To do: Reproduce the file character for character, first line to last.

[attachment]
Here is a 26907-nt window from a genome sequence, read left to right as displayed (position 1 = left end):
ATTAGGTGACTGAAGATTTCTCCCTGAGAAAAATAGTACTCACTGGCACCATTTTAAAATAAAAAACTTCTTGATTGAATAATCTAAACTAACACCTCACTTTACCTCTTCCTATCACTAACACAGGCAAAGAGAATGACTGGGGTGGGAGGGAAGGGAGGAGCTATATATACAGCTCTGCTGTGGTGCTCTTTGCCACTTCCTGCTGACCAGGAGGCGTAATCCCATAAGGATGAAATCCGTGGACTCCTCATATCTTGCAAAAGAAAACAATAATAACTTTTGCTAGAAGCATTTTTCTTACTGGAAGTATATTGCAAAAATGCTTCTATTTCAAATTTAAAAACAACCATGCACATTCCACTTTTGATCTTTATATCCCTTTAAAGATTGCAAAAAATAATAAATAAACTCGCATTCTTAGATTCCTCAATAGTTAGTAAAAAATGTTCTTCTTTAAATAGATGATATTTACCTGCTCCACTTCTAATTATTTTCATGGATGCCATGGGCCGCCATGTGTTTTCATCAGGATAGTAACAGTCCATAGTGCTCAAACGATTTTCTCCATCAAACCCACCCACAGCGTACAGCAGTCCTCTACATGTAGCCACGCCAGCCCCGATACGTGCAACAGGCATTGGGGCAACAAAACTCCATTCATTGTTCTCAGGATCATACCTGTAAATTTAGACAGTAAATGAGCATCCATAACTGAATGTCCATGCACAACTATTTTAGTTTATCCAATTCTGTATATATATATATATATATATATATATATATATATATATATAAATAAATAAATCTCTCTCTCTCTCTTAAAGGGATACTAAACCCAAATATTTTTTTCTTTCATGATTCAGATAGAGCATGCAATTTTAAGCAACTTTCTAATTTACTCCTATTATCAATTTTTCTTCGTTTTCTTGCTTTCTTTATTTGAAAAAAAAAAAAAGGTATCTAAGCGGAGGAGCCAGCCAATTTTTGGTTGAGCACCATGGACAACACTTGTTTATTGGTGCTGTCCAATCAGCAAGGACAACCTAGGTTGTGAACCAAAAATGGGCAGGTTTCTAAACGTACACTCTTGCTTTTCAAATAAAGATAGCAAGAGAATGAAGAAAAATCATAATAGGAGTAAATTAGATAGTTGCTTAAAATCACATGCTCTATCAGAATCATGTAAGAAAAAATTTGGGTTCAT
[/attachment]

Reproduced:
Here is a 26907-nt window from a genome sequence, read left to right as displayed (position 1 = left end):
ATTAGGTGACTGAAGATTTCTCCCTGAGAAAAATAGTACTCACTGGCACCATTTTAAAATAAAAAACTTCTTGATTGAATAATCTAAACTAACACCTCACTTTACCTCTTCCTATCACTAACACAGGCAAAGAGAATGACTGGGGTGGGAGGGAAGGGAGGAGCTATATATACAGCTCTGCTGTGGTGCTCTTTGCCACTTCCTGCTGACCAGGAGGCGTAATCCCATAAGGATGAAATCCGTGGACTCCTCATATCTTGCAAAAGAAAACAATAATAACTTTTGCTAGAAGCATTTTTCTTACTGGAAGTATATTGCAAAAATGCTTCTATTTCAAATTTAAAAACAACCATGCACATTCCACTTTTGATCTTTATATCCCTTTAAAGATTGCAAAAAATAATAAATAAACTCGCATTCTTAGATTCCTCAATAGTTAGTAAAAAATGTTCTTCTTTAAATAGATGATATTTACCTGCTCCACTTCTAATTATTTTCATGGATGCCATGGGCCGCCATGTGTTTTCATCAGGATAGTAACAGTCCATAGTGCTCAAACGATTTTCTCCATCAAACCCACCCACAGCGTACAGCAGTCCTCTACATGTAGCCACGCCAGCCCCGATACGTGCAACAGGCATTGGGGCAACAAAACTCCATTCATTGTTCTCAGGATCATACCTGTAAATTTAGACAGTAAATGAGCATCCATAACTGAATGTCCATGCACAACTATTTTAGTTTATCCAATTCTGTATATATATATATATATATATATATATATATATATATATATAAATAAATAAATCTCTCTCTCTCTCTTAAAGGGATACTAAACCCAAATATTTTTTTCTTTCATGATTCAGATAGAGCATGCAATTTTAAGCAACTTTCTAATTTACTCCTATTATCAATTTTTCTTCGTTTTCTTGCTTTCTTTATTTGAAAAAAAAAAAAAGGTATCTAAGCGGAGGAGCCAGCCAATTTTTGGTTGAGCACCATGGACAACACTTGTTTATTGGTGCTGTCCAATCAGCAAGGACAACCTAGGTTGTGAACCAAAAATGGGCAGGTTTCTAAACGTACACTCTTGCTTTTCAAATAAAGATAGCAAGAGAATGAAGAAAAATCATAATAGGAGTAAATTAGATAGTTGCTTAAAATCACATGCTCTATCAGAATCATGTAAGAAAAAATTTGGGTTCAT